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4. Japanese Invasion, Army Medicine, and the Chinese Red Cross Medical Relief Corps (CRCMRC), 1937–1942

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Chapter Summary

The Japanese invasion in 1937 precipitated the most serious military crisis in China since the outbreak of the Taiping Rebellion in 1851. China's armies had only marginal health services incapable of dealing with the Japanese onslaught. Modern army medical service in China began with the founding of the Beiyang Medical College in Tianjin in 1893 and the Beiyang Military Medical Academy in the same city in 1902. By 1936 the Army Medical School had graduated 1,045 physicians and 300 pharmacists, most of whom were serving in the three armed services (army, navy, and air force). The Chinese Red Cross, through its Medical Relief Corps (MRC), played a unique role in the early years of the War of Resistance. It provided a way to overcome the resistance of educated youth to war work and bring their patriotism and skills to the aid of front-line soldiers.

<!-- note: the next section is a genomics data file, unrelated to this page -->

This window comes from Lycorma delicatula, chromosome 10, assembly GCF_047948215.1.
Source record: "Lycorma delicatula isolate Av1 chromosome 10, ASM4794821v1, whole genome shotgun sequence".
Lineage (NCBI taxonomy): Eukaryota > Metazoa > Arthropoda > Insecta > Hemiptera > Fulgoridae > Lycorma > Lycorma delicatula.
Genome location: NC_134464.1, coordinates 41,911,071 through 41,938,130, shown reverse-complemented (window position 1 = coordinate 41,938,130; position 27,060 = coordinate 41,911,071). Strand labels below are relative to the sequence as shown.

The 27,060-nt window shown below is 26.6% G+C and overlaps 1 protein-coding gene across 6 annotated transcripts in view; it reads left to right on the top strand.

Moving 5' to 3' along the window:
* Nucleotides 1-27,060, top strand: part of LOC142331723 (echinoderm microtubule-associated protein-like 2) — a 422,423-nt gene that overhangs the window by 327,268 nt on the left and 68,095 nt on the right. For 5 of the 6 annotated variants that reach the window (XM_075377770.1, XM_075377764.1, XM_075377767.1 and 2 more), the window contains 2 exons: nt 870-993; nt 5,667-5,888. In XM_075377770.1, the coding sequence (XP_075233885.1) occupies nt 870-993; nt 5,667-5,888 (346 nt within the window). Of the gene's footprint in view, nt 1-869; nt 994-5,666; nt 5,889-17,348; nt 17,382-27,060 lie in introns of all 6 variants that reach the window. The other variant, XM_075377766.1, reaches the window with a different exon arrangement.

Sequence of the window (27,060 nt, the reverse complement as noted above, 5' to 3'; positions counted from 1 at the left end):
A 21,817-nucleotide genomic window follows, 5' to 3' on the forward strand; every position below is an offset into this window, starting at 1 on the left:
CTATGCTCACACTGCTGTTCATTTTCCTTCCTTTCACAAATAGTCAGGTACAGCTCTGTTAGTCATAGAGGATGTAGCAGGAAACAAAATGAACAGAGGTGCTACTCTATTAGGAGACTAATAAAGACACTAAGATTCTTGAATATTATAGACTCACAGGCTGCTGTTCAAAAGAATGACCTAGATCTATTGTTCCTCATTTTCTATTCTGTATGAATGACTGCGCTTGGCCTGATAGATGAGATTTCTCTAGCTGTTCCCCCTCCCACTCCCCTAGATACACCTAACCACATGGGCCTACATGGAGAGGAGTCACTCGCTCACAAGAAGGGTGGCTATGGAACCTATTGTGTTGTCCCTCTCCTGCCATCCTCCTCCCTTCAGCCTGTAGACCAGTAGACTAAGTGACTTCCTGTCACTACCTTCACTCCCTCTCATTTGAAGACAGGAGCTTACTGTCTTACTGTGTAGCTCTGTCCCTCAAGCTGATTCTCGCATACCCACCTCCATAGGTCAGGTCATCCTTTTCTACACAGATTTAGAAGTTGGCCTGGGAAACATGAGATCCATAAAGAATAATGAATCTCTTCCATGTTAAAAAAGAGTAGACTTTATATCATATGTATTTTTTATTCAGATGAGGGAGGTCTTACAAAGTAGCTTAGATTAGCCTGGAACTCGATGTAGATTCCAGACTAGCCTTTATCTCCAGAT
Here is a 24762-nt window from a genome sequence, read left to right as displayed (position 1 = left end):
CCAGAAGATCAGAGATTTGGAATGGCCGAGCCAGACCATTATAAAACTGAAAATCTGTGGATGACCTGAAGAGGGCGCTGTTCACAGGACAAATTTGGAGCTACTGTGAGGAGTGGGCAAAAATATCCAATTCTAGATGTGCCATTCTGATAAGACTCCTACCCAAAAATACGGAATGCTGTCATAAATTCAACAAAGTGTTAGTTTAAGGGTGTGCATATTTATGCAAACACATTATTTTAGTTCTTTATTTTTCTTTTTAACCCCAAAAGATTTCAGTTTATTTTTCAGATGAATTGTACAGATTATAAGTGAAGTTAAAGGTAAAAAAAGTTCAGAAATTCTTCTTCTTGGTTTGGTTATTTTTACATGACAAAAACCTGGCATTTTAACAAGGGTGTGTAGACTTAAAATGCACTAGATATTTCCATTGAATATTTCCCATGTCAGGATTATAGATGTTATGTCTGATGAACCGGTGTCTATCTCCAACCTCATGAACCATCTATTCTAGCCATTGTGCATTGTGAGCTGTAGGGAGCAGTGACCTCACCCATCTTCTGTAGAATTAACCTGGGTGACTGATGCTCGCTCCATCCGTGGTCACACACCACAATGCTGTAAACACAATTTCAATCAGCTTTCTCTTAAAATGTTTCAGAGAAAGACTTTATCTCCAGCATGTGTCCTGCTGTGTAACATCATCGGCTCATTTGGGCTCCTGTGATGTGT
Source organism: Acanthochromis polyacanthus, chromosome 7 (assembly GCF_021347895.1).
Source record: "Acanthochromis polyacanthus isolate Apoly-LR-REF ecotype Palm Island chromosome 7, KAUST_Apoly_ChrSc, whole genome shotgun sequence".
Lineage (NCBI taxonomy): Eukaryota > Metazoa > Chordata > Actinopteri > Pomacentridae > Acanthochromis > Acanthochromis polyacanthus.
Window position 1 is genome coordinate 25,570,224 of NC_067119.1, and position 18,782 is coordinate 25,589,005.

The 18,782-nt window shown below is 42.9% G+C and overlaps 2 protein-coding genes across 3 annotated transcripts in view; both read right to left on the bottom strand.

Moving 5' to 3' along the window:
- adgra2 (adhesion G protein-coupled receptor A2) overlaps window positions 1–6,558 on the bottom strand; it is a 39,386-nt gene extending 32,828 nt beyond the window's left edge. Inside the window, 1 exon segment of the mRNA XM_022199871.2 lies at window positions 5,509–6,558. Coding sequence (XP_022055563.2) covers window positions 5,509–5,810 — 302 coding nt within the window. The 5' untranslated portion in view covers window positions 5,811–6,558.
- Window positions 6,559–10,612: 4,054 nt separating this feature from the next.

Keywords: army medical service; Chinese Red Cross; Japanese invasion; medical relief corps (MRC)



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